« The Last Post About Social Media You’ll Ever Have to Read, Ever | Main | When to Use rel=”next”, rel=”prev” and Canonical Tags for Pagination »

12/02/2011

Comments

Feed You can follow this conversation by subscribing to the comment feed for this post.

Veronica small business web designer

From their announcement about the more relevant changes to their algorithm, I believe that link building has been devalued. For more information: http://www.wolf21.com/blog/recent-changes-google-algorithm/comment-page-1/#comment-10427

Ken Shafer

Hi Veronica! I checked out that article and it looks like the author is talking about link anchor text as a diminished signal. "Now, the emphasis on this signal has been reduced because of less relevance of boilerplate links featuring duplicated anchor text." However, I don't believe that link building, as a whole, has been or really can be diminished. Certain kinds of links can absolutely lose favor as trust signals, and search engines will continue to find ways to identify them.

I'd like to believe that my and Barry's posts are on the same page somewhat by pointing out the need for anchor text diversity.

I will say that social signals and content freshness (when QDF is in play) have become increasingly important indicators to search engines. However, I don't think increasing the importance of these factors necessarily means traditional, quality, deep linking has been diminished.

I sort of imagine it like the volume knob for freshness and social signals has been turned up, and the link building knob has stayed put...rather than turned down.

Veronica small business web designer

Thank you Ken. About "anchor text diversity" could you post some examples? What does "QDF" means? Again, thank you

Ken Shafer

Sorry for the delay, Veronica! Let's tackle anchor text diversity first.

Let's say my website got a link in the footer of a fairly large site. That link uses "Blue Widget Engraving" as it's anchor text. I've also sent out a bunch of press releases with that text as a link to a number of online PR sites.

Now, let's say YOUR website posted some great articles about getting your blue widget engraved and those articles were linked-to from a variety of sources, completely unsolicited by you. Odds are that all those different people and sites linking to you will be using varying anchor text to link back to your website.

Search engines can use the diversity of anchor text, combined with the number of linking domains to make a judgement about your overall link profile. Links pointing to YOUR site appear to have been acquired in the much more natural way that SE's value more highly. While mine, since they're all the same, look like I may have purchased them or made a deal in some way. Not to mention that anchor text variation can help you link for more permutations of your target phrasing.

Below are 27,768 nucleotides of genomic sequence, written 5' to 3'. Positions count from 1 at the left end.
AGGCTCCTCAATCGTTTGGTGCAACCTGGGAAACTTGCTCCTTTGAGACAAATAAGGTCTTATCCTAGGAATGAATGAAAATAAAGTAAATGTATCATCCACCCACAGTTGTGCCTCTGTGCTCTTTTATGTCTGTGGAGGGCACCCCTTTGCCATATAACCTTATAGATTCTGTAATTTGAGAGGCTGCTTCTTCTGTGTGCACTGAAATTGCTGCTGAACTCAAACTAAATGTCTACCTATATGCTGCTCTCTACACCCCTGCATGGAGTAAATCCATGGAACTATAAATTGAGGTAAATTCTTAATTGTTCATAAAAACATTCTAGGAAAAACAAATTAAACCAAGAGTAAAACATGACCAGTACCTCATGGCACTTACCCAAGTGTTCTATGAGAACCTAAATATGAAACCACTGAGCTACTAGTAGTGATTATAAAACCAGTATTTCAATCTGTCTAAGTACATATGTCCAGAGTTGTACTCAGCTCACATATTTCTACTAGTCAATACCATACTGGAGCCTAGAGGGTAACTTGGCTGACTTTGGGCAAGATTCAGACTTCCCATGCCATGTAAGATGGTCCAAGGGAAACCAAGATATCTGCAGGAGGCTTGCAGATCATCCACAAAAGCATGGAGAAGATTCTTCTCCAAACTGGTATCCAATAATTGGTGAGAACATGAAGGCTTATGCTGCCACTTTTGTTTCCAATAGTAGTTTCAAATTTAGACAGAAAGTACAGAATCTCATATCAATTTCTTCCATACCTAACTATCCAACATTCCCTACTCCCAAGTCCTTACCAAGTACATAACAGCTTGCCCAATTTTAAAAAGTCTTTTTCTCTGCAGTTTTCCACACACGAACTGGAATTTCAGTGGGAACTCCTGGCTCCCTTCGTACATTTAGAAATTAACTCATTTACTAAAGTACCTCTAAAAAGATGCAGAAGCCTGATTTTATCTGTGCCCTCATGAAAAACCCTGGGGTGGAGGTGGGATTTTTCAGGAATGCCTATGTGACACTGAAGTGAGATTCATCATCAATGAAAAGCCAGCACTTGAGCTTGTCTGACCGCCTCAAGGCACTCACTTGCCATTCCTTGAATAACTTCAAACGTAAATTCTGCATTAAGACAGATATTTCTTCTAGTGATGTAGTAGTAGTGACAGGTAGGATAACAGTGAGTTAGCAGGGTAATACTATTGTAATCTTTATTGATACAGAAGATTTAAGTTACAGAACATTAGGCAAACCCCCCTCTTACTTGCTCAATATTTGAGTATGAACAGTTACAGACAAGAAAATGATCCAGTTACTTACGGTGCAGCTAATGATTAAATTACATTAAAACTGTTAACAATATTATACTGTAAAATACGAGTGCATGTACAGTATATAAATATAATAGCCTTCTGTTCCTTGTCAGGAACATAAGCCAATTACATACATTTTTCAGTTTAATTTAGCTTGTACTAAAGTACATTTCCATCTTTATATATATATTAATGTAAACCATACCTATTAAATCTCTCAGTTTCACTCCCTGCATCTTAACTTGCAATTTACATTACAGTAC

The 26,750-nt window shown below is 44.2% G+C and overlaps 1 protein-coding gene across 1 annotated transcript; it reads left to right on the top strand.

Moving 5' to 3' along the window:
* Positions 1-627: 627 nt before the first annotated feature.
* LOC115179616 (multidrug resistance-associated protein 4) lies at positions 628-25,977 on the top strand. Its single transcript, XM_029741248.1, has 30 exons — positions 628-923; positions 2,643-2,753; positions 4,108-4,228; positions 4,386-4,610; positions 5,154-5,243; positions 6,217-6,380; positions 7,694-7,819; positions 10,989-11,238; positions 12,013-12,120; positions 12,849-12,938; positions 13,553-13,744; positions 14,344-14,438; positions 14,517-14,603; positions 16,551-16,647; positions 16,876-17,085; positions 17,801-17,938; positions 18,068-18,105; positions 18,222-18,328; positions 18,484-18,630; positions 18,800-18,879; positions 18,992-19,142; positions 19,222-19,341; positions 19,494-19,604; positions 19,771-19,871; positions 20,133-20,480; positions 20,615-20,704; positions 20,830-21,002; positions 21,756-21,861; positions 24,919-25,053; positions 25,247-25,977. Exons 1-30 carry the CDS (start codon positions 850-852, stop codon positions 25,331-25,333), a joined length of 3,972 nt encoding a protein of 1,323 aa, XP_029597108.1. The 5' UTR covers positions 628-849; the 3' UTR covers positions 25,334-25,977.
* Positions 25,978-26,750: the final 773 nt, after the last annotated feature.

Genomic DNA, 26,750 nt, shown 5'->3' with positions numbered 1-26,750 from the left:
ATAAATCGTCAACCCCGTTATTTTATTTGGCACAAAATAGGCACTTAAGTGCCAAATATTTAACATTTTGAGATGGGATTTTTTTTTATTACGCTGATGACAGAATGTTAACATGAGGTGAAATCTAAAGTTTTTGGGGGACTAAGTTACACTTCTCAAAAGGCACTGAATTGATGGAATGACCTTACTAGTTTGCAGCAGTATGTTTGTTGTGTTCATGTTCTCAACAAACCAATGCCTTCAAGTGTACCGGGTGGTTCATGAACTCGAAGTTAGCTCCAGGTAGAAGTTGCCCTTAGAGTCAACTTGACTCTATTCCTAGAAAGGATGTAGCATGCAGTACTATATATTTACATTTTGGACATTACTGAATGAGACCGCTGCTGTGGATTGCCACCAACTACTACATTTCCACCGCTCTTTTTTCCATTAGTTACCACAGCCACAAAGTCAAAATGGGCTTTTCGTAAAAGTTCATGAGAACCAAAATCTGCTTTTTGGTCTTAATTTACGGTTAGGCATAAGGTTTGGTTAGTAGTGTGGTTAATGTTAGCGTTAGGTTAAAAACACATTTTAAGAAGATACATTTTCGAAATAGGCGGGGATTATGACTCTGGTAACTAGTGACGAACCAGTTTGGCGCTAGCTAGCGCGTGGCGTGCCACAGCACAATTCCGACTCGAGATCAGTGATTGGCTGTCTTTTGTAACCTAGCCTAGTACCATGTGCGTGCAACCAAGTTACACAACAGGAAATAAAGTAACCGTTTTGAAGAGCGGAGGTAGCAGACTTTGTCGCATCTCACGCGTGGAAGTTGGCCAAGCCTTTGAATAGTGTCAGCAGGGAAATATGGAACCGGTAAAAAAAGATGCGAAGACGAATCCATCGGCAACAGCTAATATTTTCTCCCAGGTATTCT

Now on to QDF...QDF stands for "Query Deserves Freshness." This refers to search queries submitted to a search engine that would be best served by returning results that are more recent. Let's say there was an earthquake in Richmond, VA (where I'm at and this did happen recently). If I'm searching "Richmond Earthquake" in Google, that query is about something happening now and it "deserves freshness" in it's results since I most likely am looking for news about the quake. Same thing if I'm searching things like "Michael Jackson Doctor Trial" or "Kim Kardashian divorce." They're all topics that have some aspect about them that would benefit a searcher to see more recent news/posts/tweets/shares/etc.

If I'm searching for "chicken pot pie recipes," I probably don't need the latest breaking news about chicken pot pies. In fact, the most popular recipes may be older, more shared, well-reviewed recipes. Here QDF is going to be less of a factor, if not at all, and other indicators are used (social signals, inbound linking, domain authority).

Hope this helps! Just let me know if I can help explain these concepts further. Thanks!

The comments to this entry are closed.

About This Blog

Welcome to "Fit & Finish", the Ironworks User Experience blog. We are very proud of the talented team (led by Bill Buell) of information architects, designers, developers and strategists that we have at Ironworks. You can look forward to us sharing our ideas, best practices, creativity, humor and useful resources on this blog. We welcome your active participation with comments and questions.

Contact ICF Ironworks

  • ICF Ironworks combines strategy, technology and design services to assist clients in the development of large-scale, complex technology projects. Ironworks offers three core services: Business & IT Alignment, Portal and Content Management, and Interactive.

    Contact us for help with your next project.

ICF Ironworks is Hiring!

  • If you're the best... we want you to work here!

    If you're the best... we want you to work here!ICF Ironworks is always on the lookout for experienced professionals who believe in hard work, having fun, and great client service.

    View our open positions, or, if you don't see an exact match, send us your resume.

Workswire e-Newsletter

  • Workswire e-newsletterSign up to receive Ironworks' quarterly e-newsletter for the latest news, events, client successes, industry insights and more!
    subscribe

Ironworks Twitter Updates

    follow me on Twitter

    Our Other Favorite Blogs

    Become a Fan